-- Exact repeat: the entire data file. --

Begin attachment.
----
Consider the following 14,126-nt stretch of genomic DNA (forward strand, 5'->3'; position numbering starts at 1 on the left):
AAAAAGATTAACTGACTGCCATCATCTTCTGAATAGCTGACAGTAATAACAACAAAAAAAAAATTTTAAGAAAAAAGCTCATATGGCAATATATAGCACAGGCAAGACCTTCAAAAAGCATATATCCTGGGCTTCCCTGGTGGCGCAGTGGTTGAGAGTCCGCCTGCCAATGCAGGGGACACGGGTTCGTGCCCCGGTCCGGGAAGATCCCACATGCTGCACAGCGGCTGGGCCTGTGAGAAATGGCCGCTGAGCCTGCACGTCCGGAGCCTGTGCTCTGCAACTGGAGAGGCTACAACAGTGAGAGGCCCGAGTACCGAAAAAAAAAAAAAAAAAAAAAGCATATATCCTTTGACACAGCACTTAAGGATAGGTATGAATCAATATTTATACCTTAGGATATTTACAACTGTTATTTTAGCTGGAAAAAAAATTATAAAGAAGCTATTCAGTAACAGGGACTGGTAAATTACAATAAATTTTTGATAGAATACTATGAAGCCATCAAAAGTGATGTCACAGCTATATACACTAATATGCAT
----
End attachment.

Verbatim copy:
Consider the following 14,126-nt stretch of genomic DNA (forward strand, 5'->3'; position numbering starts at 1 on the left):
AAAAAGATTAACTGACTGCCATCATCTTCTGAATAGCTGACAGTAATAACAACAAAAAAAAAATTTTAAGAAAAAAGCTCATATGGCAATATATAGCACAGGCAAGACCTTCAAAAAGCATATATCCTGGGCTTCCCTGGTGGCGCAGTGGTTGAGAGTCCGCCTGCCAATGCAGGGGACACGGGTTCGTGCCCCGGTCCGGGAAGATCCCACATGCTGCACAGCGGCTGGGCCTGTGAGAAATGGCCGCTGAGCCTGCACGTCCGGAGCCTGTGCTCTGCAACTGGAGAGGCTACAACAGTGAGAGGCCCGAGTACCGAAAAAAAAAAAAAAAAAAAAAGCATATATCCTTTGACACAGCACTTAAGGATAGGTATGAATCAATATTTATACCTTAGGATATTTACAACTGTTATTTTAGCTGGAAAAAAAATTATAAAGAAGCTATTCAGTAACAGGGACTGGTAAATTACAATAAATTTTTGATAGAATACTATGAAGCCATCAAAAGTGATGTCACAGCTATATACACTAATATGCAT